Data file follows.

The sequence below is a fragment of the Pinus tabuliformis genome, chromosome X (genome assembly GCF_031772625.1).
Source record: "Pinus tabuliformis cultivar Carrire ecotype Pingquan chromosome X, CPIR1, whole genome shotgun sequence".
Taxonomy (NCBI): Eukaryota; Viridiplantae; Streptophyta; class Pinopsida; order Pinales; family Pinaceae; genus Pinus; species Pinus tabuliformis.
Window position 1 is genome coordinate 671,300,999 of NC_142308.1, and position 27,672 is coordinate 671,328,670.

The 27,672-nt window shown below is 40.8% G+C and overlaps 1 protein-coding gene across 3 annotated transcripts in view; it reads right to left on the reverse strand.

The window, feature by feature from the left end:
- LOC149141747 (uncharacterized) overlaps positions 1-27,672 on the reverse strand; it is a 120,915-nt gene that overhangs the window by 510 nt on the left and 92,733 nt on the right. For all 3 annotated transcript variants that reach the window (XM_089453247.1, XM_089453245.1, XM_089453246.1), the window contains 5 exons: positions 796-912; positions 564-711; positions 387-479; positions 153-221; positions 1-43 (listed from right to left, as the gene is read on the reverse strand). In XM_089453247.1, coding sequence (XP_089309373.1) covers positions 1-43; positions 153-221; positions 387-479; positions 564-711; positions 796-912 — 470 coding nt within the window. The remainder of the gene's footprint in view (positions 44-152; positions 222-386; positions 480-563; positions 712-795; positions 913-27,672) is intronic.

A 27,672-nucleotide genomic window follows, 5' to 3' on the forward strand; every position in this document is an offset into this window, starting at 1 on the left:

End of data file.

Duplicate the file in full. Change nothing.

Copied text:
The sequence below is a fragment of the Pinus tabuliformis genome, chromosome X (genome assembly GCF_031772625.1).
Source record: "Pinus tabuliformis cultivar Carrire ecotype Pingquan chromosome X, CPIR1, whole genome shotgun sequence".
Taxonomy (NCBI): Eukaryota; Viridiplantae; Streptophyta; class Pinopsida; order Pinales; family Pinaceae; genus Pinus; species Pinus tabuliformis.
Window position 1 is genome coordinate 671,300,999 of NC_142308.1, and position 27,672 is coordinate 671,328,670.

The 27,672-nt window shown below is 40.8% G+C and overlaps 1 protein-coding gene across 3 annotated transcripts in view; it reads right to left on the reverse strand.

The window, feature by feature from the left end:
- LOC149141747 (uncharacterized) overlaps positions 1-27,672 on the reverse strand; it is a 120,915-nt gene that overhangs the window by 510 nt on the left and 92,733 nt on the right. For all 3 annotated transcript variants that reach the window (XM_089453247.1, XM_089453245.1, XM_089453246.1), the window contains 5 exons: positions 796-912; positions 564-711; positions 387-479; positions 153-221; positions 1-43 (listed from right to left, as the gene is read on the reverse strand). In XM_089453247.1, coding sequence (XP_089309373.1) covers positions 1-43; positions 153-221; positions 387-479; positions 564-711; positions 796-912 — 470 coding nt within the window. The remainder of the gene's footprint in view (positions 44-152; positions 222-386; positions 480-563; positions 712-795; positions 913-27,672) is intronic.

A 27,672-nucleotide genomic window follows, 5' to 3' on the forward strand; every position in this document is an offset into this window, starting at 1 on the left: